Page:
Chikitita is still in Baghdad and talks of good-byes and being forgotten by young nephews. She writes:

I could hear the tears she was trying to stifle on my end of the phone. I had nothing to say but we will meet someday, not so sure of course, but I had to say something. My friend is one of those people, to whom the idea of leaving has always been out of the question… The last straw was the attempt on her dad’s life, only then she realized this is no longer home and it was about time to leave.

I have always hated goodbyes. All the friends and family members who knew every detail of my life seem to be trickling out of the country. On my sister’s last day in Iraq, she begged me not to cry… It dawned on me that my nephew and I will no longer be friends and my predictions have become reality. Yesterday I bowed and scraped for His Majesty to talk to me on the phone, he was too shy to do it. I felt so crestfallen; I’ve become the faceless stranger who sends him presents, not the “Tita” who used to watch animated movies with him, or the ugly auntie who’d yell at him whenever he came near my textbooks and pens. I have become just a voice from a place called Baghdad, whatever that means.

When my favourite aunt was forced out of her house and chose to leave Baghdad for good I told her it was too risky for me to come say goodbye. It was not the risks I was trying to fend off, I didn’t want to tell her that I missed her already…

…places may wax an awful lot of nostalgia, but it is the people around that make the places we are attached to what they are.

Ali talks of a neighbourhood lost:

I remember my days back home. I remember my neighborhood, the school that I went to. I remember my friends often… Zaid and Fadi, who are Christians, Haider who is a Shiite, and Hamad who is a Sunni….

Now that I’ve left the country, all I can do is to keep in touch with them. Hamad is in Syria because he and his family didn’t feel secure enough to live in that neighborhood. Fadi fled to Syria too with his family, but he went back to Baghdad to go to school and he is living with his grandmother now. Haider is still living in Baghdad but he is not going to school anymore because it is dangerous to drive all the way from where he lives to school.

I was talking with Zaid on the phone the other day and he told me that the neighborhoods where we lived and went to school fall in the territory of what is called “The Islamic State.” His family was threatened to leave their house within 30 minutes or they’d be killed. They couldn’t take anything out, not even his books that he was reading to prepare for the finals. He said that there are no more Christians or Shiites that can live Amiriya, Ghazaliya, Khadraa and Jamiya.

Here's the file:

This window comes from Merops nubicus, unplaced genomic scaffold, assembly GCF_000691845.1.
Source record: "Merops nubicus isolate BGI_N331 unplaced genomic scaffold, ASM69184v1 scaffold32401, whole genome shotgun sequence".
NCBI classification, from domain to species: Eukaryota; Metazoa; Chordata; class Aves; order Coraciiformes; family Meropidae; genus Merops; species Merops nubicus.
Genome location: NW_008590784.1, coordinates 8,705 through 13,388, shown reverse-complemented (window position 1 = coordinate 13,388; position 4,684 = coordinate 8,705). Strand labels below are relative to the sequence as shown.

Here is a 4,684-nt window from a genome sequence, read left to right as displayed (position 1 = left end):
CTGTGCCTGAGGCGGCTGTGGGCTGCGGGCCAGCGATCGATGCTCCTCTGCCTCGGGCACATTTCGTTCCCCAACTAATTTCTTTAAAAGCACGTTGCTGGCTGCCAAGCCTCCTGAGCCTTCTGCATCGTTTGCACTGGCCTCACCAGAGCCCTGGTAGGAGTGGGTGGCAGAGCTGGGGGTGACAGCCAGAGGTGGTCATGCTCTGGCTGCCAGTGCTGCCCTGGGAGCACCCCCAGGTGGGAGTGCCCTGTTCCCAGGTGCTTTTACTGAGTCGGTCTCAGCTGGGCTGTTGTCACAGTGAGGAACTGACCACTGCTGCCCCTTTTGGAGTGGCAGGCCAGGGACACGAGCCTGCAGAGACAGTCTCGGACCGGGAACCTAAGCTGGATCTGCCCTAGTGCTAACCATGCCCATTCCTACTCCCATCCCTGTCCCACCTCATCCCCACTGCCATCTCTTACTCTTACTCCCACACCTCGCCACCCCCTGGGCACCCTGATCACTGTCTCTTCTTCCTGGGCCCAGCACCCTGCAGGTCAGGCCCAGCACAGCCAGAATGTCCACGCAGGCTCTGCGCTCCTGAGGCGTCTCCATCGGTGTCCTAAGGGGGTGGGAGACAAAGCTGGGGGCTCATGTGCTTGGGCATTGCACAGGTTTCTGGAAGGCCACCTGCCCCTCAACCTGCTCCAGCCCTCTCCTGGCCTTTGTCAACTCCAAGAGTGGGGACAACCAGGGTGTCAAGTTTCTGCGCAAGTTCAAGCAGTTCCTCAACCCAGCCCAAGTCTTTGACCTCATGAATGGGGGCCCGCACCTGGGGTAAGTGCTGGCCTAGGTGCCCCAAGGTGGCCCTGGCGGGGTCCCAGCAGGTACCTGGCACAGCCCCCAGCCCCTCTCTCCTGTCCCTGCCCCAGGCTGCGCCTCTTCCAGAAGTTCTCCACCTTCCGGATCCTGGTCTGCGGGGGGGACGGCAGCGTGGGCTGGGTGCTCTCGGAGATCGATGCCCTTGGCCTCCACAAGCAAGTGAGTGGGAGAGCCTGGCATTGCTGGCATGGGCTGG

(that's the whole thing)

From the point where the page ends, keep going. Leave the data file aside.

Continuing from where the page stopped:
It was very hard to listen to Zaid talking about what had happened to my city. In those neighborhoods there were Shiite and Sunni mosques and there were Christian Churches. We all lived with each other. We all were friends. I was mad when I heard the news. I was mad because that is what I loved about Baghdad; that we all lived with each other and sects were not an issue . Sect wasn’t an issue when I made friends.

Now I look at the pictures from my neighborhood and remember all the people who lived there and I cry because now I can’t have the same days that I had. I know that my neighborhood is not the same place it used to be. I know that Baghdad is not the same Baghdad. I know that Iraq is not the same Iraq.

But I know that this is not the way my family and my friends and most Iraqis want Iraq to be. And I know that one day we will all tell the world that we are not Shiites, not Sunnis, not Christians, and not Kurds, but we are all Iraqis and we all will live on the land of peace.

And Sunshines writes about the displaced doctors who have no where else to sleep but in the hospital in her city, Mosul:

Mama suggested a great suggestion to prepare lunch for the doctors who had to leave their governorates and stay in mosul ,they live in the hospital, grandma and I liked the idea but dad didn’t !, so it was canceled.
I went with my mom to her work last Wednesday , to have another night-guard (I have bruxism ), I had so much fun there, they thought mama and I were sisters , no one believed that I am her daughter!!! And one of the doctors thought I am the new dentist !!!.
There were doctors from Baghdad , Faluja , Hadeetha , and other cities, they had to leave their cities because of the bad situation

By Chikitita:
“There’s nothing I like more than a royal breakfast, instant coffee and cheese, in the front yard, life without workplaces is good after all.”